UCSF Department of Biochemistry & Biophysics

Christine Guthrie, PhD


Dr. Christine Guthrie, a Professor in the Department of Biochemistry and Biophysics at the University of California, San Francisco, is a leader in the field of RNA biology and genetics. She helped found the field of splicing and its regulation and helped pioneer the innovative application of single molecule FRET to studies of spliceosome dynamics. The Guthrie laboratory focuses on two major steps in gene expression, mRNA splicing and export, with the long-term goal to understand at a molecular level the mechanisms responsible for specificity and fidelity in these pathways. The lab's work of the last 25 years has been instrumental in establishing that the spliceosome is a highly dynamic RNA-protein machine that relies on RNA-dependent ATPases of the so-called DEAD-box family to promote multiple conformational rearrangements during assembly, catalysis and disassembly. Present work focuses on determining how these conformational rearrangements promote splicing fidelity. Dr. Guthrie is a member of the National Academy of Sciences and an American Cancer Society Research Professor of Molecular Genetics.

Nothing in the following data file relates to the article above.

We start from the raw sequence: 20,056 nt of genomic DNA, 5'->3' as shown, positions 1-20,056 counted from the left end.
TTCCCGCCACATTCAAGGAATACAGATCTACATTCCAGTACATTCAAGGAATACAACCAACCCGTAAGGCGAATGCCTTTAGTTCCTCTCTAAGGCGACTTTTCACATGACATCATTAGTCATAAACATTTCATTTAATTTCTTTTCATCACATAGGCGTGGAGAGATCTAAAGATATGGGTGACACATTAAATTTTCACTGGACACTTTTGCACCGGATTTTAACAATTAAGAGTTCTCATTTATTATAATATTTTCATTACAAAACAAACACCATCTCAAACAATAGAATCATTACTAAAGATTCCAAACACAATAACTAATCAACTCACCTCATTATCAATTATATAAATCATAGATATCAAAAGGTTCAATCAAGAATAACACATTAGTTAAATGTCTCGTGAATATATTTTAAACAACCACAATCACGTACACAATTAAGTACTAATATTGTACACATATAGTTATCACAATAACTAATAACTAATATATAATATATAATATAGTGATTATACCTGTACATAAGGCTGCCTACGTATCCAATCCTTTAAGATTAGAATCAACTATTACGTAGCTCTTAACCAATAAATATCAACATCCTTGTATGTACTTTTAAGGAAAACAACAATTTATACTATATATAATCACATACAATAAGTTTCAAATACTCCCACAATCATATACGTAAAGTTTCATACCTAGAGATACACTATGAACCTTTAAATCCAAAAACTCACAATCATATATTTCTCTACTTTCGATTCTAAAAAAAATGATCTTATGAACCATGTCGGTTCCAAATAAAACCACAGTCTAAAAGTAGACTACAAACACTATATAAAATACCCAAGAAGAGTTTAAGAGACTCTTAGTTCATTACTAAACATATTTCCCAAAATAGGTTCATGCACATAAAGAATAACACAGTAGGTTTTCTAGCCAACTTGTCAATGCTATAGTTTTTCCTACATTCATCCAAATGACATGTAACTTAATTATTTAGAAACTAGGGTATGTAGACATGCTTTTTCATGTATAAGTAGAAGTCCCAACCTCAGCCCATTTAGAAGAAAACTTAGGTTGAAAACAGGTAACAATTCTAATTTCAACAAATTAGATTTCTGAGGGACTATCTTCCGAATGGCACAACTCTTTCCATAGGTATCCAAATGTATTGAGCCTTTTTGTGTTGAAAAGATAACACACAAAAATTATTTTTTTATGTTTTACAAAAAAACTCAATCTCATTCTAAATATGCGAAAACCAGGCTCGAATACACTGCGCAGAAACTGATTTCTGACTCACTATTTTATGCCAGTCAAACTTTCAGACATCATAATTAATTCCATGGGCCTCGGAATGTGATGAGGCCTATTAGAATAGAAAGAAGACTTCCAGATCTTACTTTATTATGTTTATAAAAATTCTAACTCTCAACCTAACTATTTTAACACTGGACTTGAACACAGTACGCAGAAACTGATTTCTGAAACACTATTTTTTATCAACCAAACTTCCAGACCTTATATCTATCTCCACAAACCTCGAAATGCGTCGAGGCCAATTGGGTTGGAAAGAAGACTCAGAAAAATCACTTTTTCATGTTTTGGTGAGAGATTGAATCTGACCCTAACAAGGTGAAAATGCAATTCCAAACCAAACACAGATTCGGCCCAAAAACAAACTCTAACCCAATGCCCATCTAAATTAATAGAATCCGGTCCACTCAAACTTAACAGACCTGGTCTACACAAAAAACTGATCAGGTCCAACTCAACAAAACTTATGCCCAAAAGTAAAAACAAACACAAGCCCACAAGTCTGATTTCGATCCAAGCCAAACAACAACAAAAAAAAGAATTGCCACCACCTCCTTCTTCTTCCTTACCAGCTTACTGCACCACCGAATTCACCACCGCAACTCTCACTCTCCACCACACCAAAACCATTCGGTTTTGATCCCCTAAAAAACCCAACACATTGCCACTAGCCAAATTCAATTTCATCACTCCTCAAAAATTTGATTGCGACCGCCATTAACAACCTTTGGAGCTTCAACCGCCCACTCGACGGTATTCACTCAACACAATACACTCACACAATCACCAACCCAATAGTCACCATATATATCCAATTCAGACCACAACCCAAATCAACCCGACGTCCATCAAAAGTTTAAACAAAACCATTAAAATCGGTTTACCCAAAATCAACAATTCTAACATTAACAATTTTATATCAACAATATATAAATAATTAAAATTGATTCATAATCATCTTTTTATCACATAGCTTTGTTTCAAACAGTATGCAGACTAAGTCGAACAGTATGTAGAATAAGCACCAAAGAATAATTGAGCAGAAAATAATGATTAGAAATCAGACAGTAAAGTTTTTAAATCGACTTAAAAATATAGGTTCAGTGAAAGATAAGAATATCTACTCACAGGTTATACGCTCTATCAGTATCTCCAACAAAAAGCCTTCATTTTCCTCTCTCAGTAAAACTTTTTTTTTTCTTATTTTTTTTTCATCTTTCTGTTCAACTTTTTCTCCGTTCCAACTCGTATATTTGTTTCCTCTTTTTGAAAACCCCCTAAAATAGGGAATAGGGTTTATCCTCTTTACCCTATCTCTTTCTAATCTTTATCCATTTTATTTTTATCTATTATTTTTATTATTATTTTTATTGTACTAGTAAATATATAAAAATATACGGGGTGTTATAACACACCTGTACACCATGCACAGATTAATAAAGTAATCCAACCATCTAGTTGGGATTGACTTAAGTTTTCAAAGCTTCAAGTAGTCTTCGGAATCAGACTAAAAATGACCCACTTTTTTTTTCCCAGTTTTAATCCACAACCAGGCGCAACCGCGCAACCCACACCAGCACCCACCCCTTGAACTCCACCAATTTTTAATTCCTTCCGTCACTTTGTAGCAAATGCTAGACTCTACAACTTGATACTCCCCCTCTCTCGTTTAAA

UCSF Profiles Page for Christine Guthrie, PhD
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